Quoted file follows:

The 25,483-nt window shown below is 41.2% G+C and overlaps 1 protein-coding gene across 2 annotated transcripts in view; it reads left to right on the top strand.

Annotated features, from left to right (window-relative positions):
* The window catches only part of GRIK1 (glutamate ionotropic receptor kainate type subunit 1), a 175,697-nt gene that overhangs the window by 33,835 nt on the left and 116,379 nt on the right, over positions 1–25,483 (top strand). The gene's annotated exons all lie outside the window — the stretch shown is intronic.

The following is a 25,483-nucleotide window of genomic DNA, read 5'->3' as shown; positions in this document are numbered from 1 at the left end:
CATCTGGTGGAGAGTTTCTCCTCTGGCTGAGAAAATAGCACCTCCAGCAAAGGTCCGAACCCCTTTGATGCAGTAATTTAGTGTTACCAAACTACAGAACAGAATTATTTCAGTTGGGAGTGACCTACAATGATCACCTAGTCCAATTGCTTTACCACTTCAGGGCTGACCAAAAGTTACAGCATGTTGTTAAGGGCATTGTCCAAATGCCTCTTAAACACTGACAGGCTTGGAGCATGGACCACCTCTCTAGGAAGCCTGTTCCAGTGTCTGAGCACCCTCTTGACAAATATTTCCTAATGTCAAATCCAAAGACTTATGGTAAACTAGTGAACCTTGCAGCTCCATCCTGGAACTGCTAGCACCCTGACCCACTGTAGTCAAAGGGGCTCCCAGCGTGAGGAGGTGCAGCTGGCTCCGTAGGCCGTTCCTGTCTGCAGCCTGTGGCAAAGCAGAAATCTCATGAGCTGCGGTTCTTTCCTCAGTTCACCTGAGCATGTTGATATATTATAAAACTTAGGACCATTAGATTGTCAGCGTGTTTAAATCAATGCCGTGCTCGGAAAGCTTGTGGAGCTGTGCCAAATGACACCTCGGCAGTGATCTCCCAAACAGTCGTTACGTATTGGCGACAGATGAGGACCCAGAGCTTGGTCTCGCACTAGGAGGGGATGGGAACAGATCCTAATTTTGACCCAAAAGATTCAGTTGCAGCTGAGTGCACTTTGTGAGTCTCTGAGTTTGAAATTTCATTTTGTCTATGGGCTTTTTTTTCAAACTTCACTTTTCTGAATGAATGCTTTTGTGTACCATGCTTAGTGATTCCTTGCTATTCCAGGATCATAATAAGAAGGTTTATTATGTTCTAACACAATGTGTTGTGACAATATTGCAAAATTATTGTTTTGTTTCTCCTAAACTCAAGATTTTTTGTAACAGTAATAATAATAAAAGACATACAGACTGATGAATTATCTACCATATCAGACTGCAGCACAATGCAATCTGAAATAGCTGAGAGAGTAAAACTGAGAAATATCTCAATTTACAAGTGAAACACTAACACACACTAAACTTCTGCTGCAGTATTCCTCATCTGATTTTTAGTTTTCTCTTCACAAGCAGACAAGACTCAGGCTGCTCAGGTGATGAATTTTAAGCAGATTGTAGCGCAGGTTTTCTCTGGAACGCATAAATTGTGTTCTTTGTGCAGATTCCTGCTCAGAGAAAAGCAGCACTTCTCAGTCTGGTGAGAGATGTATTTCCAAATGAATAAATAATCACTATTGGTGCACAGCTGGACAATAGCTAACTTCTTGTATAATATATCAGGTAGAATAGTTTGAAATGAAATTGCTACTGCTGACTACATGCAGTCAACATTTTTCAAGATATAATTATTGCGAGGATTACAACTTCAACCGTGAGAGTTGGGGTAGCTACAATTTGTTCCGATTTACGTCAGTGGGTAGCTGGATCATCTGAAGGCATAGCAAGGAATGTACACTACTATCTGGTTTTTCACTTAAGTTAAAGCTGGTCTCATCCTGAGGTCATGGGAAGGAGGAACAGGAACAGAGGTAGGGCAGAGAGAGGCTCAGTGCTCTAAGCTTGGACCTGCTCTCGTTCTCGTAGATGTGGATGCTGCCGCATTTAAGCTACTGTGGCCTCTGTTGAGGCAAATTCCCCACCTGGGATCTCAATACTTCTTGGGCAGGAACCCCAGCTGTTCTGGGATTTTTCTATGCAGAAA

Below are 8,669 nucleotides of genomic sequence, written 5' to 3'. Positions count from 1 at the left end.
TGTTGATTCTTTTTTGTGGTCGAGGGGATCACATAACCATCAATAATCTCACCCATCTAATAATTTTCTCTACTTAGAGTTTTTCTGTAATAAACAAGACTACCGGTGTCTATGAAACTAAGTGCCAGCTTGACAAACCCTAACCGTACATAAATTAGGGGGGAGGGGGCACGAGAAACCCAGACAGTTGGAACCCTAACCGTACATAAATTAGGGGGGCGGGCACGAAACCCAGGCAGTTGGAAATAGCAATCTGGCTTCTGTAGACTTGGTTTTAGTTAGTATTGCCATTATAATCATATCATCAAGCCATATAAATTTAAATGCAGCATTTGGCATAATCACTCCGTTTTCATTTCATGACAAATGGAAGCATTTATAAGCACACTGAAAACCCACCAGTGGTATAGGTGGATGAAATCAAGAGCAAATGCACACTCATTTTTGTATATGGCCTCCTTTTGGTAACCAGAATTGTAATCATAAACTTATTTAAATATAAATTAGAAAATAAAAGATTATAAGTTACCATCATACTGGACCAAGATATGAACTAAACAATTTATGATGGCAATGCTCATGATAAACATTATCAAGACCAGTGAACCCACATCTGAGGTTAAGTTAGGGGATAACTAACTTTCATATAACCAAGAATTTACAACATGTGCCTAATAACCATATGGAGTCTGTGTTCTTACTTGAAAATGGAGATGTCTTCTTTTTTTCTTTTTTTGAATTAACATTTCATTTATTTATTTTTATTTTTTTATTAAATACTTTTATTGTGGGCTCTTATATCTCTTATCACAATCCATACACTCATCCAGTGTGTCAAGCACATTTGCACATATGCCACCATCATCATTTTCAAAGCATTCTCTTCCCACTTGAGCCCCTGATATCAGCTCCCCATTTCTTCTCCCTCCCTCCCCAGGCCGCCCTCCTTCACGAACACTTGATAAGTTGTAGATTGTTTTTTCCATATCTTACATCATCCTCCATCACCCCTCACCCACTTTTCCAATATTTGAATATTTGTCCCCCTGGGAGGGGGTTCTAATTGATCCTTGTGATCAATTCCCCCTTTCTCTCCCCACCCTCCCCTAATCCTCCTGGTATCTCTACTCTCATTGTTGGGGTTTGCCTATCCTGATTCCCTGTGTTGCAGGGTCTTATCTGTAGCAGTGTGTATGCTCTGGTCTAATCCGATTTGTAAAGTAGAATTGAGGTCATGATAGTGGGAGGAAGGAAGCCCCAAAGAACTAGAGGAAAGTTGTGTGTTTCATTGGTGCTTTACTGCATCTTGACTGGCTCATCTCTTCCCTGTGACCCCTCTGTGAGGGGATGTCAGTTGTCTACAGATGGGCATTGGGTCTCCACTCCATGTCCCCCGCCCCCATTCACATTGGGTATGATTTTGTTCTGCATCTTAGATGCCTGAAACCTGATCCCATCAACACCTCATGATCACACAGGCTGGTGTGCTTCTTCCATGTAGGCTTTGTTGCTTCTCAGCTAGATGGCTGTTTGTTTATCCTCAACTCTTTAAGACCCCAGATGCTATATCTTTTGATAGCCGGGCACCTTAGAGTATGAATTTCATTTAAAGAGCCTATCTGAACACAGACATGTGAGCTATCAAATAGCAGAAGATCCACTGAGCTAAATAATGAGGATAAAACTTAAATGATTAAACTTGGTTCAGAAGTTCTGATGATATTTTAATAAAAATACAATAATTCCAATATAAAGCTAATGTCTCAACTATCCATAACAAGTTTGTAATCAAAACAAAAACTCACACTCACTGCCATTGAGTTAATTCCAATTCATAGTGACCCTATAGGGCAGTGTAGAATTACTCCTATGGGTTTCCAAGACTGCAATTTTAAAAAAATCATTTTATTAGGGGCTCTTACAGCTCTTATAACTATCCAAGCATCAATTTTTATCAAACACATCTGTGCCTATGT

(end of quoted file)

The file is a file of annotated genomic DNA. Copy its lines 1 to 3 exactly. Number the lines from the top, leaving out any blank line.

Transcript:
The 25,483-nt window shown below is 41.2% G+C and overlaps 1 protein-coding gene across 2 annotated transcripts in view; it reads left to right on the top strand.

Annotated features, from left to right (window-relative positions):
* The window catches only part of GRIK1 (glutamate ionotropic receptor kainate type subunit 1), a 175,697-nt gene that overhangs the window by 33,835 nt on the left and 116,379 nt on the right, over positions 1–25,483 (top strand). The gene's annotated exons all lie outside the window — the stretch shown is intronic.